Career changes are driven by a variety of factors: realizing a new passion, seeking more financial security, or feeling stuck in an unfulfilling position, to name just a few. In the course of most people’s professional lives, a career change is inevitable.
If you’re willing to put in the effort, applying for a job in an industry in which you have little or no experience takes some extra work. The right career change resume can be a crucial asset in this transition.
Employers need to see your skill set and experience relate to the position they are trying to fill when reviewing your resume for a career change. Your resume should demonstrate your transferable skills, demonstrate your ability to learn quickly, and demonstrate your ability to succeed in the new role.
It is therefore necessary for you to know how to write a career change resume here. You will find some tips and a sample that can be of assistance to you.
What is a Career Change Resume?
If you are changing careers, take the time to review your resume and show how your skills are relevant to the position you are seeking. Throughout your resume, you should emphasize your transferable skills, demonstrate your rapid learning ability, and show you have enough same-but-different skills to succeed.
Frequently, career change resumes are confused with job change resumes, which do not mean the same thing.
If you’re in a job search, you may be trying to find the same role you had, in a different company, with a different salary, and perhaps at a higher level of seniority. You may decide to change your career path because you have found yourself in a different industry, role, or field of expertise.
Why Do You Need a Career Change Resume?
Nowadays, objective statements do not seem to be as common in job applications as they tend to emphasize the job seeker’s goals instead of measurable achievements. The most common alternatives tend to be summary statements. Even if the job seeker changes careers, a strong resume objective/summary statement can still be helpful.
You should focus your resume objective on the skills you have acquired during your current career and explain how you plan on using those skills in this new field. For instance:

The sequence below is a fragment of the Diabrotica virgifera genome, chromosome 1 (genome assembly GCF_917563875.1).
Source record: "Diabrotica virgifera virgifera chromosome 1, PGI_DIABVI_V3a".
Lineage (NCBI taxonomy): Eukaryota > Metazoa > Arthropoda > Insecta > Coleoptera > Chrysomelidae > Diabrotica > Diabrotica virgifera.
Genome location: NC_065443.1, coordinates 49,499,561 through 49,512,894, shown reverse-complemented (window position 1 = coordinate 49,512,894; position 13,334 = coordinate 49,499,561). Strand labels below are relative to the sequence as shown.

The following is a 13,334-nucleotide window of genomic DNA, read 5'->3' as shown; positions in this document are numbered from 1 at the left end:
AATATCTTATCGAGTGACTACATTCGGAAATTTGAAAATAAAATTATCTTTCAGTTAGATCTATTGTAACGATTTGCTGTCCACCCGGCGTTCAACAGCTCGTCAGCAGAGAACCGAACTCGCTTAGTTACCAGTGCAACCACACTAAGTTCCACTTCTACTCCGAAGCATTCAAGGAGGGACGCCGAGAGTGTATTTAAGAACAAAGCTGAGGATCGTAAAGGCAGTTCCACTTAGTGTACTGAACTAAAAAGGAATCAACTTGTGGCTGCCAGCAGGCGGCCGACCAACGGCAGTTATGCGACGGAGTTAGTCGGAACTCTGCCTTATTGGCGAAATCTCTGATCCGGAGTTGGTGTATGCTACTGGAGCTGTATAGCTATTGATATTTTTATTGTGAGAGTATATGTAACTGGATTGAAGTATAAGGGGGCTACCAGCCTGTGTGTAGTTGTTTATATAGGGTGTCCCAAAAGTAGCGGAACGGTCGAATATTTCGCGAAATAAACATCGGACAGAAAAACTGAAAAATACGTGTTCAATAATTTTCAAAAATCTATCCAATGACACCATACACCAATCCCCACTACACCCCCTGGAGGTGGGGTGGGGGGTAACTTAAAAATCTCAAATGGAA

Experienced accountant seeking to transfer my skills to finance. My proven mathematical and money management skills make me an ideal fit for the Finance Assistant position.
A resume objective or summary section is a great way to tie in experience with present goals.
Choosing The Right Format For Career Change Resume
For career change job searches, job seekers often choose functional resumes. The main advantage of functional resumes is that they focus less on work history and more on skills and accomplishments. Doesn’t that sound great? Not necessarily.
Functional resumes can give the impression that the candidate is hiding something. A hybrid resume (also called a “combination resume”) is a better choice for job applicants making a career change because it showcases skills and accomplishments but includes traditional work experience in the second half of the document.
It is important to remember that if you are transitioning from one career to another, a hybrid resume will work great for you. In the event that you are changing careers, you should consider a functional resume format, although a hybrid resume would likely be the best option.
Use Keywords and Transferrable Skills
Keywords on a resume serve as a job seeker’s BFF, but a career changer’s BFFL. An applicant tracking system (ATS) that uses keywords can be used to determine whether you are qualified for a job.
Career change resumes need to be tailored
If the job description for an advertising position includes the keyword “writing,” then a journalism graduate might be familiar with it. They have expert-level writing skills that can be transferred to the new field, even though they do not have any advertising experience. Such skills are called transferrable skills.
Any skill that can be transferred from one job to another is considered a transferrable skill. Job duties tend to become irrelevant when changing careers because of their specificity to the previous career.
However, there are a few skills that can match previous experience with a new role’s expectations. Transferable skills include both hard skills and soft skills, like writing (as mentioned above), multi-tasking, communication, organization, listening, research, and many more.